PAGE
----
Category Archives: Celebrations

Review, Coppa Club, The Cardiff Townhouse by James Ellis

 out of 5 stars (4 / 5)

Cardiff is seeing many fine eateries and places to be seen over the past few years. What recently caught my eye was the Coppa Club in their first flutter into Wales. It was all very exciting, a part of the timeless David Morgan building would be brought back to life.

I know the space well, my brother worked at the Moss Bros which was the past proprietor. Arriving to the club you could detect the faint whiff of new furnishings and new renovation smell (this was their tenth day of trading), though I’m sure that will go with time. I had little time to take in the space downstairs, which appears to just be for drinks and nibbles, the soft, autumnal colour scheme and cosy seats looked promising.

It’s wonderful to see the old glass dome upstairs still be in the space, this is where the Gatsby like bar now resides. I was served a delectably smooth espresso martini, I rarely fall into vodka though I’m thrilled I did here. A perfect way to be welcomed in, I cant recall which vodka was offered though I did clock Grey Goose and amongst others. A grip with the bar is that the mountains like stools are extremely heavy and only swivel a certain amount if degrees. The layout of the bar is a clever use below the dome, though the golden, mushroom lamps block a large amount of space in the bar’s surface. I should also point out this is not a club per se, no membership required.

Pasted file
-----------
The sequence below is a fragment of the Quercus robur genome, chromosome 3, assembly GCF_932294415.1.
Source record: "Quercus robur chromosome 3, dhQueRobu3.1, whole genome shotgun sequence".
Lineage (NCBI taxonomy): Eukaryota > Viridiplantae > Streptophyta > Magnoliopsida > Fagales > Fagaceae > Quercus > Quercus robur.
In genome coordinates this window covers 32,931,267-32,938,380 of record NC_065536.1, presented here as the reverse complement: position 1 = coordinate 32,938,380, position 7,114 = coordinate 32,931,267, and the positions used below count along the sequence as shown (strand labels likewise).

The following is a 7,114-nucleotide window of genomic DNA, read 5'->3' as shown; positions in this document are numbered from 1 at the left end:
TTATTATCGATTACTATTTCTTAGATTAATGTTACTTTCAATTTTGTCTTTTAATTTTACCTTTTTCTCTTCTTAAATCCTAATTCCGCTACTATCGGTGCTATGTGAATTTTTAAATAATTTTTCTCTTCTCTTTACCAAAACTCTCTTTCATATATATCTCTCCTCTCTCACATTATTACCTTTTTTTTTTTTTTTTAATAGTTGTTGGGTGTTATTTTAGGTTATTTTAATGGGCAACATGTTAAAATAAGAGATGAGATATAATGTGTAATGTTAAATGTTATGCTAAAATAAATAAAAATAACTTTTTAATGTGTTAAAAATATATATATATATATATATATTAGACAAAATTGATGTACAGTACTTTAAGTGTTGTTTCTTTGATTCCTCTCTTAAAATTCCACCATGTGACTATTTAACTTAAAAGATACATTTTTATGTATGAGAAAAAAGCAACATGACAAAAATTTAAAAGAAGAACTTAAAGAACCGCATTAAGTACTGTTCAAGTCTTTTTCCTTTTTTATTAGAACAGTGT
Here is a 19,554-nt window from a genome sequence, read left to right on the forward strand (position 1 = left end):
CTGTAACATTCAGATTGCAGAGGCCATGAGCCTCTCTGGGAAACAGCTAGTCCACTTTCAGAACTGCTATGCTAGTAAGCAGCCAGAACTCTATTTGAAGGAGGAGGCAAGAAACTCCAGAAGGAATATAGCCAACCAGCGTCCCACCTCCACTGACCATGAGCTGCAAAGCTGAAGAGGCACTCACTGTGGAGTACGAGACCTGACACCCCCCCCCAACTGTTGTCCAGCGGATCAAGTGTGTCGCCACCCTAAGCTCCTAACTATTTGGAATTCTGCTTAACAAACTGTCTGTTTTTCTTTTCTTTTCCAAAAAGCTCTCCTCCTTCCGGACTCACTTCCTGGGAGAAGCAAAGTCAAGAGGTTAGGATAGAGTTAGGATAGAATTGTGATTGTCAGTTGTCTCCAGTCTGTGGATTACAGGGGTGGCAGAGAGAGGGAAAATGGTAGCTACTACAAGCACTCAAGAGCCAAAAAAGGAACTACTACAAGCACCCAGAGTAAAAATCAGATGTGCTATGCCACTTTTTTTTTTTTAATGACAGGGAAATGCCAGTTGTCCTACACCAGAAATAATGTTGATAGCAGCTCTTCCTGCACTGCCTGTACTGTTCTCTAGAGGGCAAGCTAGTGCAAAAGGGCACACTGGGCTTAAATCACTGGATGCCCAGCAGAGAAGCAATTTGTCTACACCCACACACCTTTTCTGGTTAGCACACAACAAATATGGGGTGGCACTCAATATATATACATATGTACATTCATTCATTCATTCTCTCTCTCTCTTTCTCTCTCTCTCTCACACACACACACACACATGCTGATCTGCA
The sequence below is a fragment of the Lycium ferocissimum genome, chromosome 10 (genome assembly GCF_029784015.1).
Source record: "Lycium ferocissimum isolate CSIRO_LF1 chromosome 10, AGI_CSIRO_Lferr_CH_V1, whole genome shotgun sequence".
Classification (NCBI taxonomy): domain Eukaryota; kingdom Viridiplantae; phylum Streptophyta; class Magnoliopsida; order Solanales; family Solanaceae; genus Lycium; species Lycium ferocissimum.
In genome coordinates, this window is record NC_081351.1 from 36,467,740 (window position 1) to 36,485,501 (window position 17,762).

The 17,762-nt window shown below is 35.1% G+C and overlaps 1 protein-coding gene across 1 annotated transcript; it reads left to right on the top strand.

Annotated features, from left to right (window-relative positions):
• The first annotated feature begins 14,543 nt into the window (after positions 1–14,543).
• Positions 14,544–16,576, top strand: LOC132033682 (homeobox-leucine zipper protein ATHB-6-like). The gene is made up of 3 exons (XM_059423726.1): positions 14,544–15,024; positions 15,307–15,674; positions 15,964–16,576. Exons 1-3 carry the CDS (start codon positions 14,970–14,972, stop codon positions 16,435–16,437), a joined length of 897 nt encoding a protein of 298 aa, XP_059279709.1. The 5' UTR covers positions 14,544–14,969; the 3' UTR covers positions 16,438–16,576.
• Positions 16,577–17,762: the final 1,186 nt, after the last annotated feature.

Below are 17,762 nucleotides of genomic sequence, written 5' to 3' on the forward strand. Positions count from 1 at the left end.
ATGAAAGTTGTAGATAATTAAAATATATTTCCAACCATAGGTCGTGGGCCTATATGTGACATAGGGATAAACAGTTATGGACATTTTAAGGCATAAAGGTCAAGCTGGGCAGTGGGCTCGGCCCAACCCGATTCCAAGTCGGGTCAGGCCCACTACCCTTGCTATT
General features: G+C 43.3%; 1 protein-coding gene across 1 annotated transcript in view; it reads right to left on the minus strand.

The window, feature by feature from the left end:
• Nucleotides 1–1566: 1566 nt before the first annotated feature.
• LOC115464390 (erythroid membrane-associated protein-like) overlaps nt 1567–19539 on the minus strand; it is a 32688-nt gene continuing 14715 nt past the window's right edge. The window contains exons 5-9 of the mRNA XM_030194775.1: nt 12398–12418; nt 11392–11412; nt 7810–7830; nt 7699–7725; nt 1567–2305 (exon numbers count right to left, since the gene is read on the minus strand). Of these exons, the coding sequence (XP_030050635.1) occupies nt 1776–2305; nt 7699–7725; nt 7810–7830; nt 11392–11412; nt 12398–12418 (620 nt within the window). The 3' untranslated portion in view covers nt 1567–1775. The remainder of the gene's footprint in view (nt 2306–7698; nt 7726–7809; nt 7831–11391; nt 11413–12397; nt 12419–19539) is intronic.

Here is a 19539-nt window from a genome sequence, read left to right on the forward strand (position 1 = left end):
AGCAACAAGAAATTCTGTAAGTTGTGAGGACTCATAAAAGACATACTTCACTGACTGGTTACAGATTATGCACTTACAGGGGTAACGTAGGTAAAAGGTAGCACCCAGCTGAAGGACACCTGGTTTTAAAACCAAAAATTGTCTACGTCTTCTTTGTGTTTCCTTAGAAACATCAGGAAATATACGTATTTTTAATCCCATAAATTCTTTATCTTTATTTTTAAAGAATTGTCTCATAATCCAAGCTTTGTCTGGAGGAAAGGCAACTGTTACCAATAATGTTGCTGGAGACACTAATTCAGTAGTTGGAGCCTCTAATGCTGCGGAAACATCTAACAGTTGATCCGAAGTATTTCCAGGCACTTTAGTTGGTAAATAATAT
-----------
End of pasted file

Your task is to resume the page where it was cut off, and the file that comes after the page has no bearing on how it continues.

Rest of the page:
A highly amusing moment came when a customer asked me where the toilets were, I had chosen to dress up this night. A barman passed remark how smart I had come, which as always nice. I do remain a bit disheartened when people don’t dress up at a restaurant. The music was a little to dance heavy for dinner, though volume levels were graceful. Sat in the corner with a view of The Hayes, a slight sight of scaffolding couldn’t be helped as it was next door. Quite simply lit, the dining area we frequented felt right in mood, the seats comfy and the table standard for two. The folded paper art work had me intrigued, stylish if uninspired, the patterned prints were fairly more alluring.

The squid to start was a fine thing. Cooked well, tender and with a fitting sauce, the food was off to a great start. As my main, this might be the best steak I’ve ever had. Dry aged for 30 days, I couldn’t believe my luck. Cooked to perfection as medium rare, some fries were crunchy and a side salad was heavy on dressing, though a fine garnish. The Béarnaise sauce is not quite my flavour, but that’s on me. I should have done a classic peppercorn sauce. I’ll regret that thoroughly. My plus one had the yellow fin tuna, trying some it was pink on the middle as it should be, tender and juicy, some potatoes and olives added depth to the plate.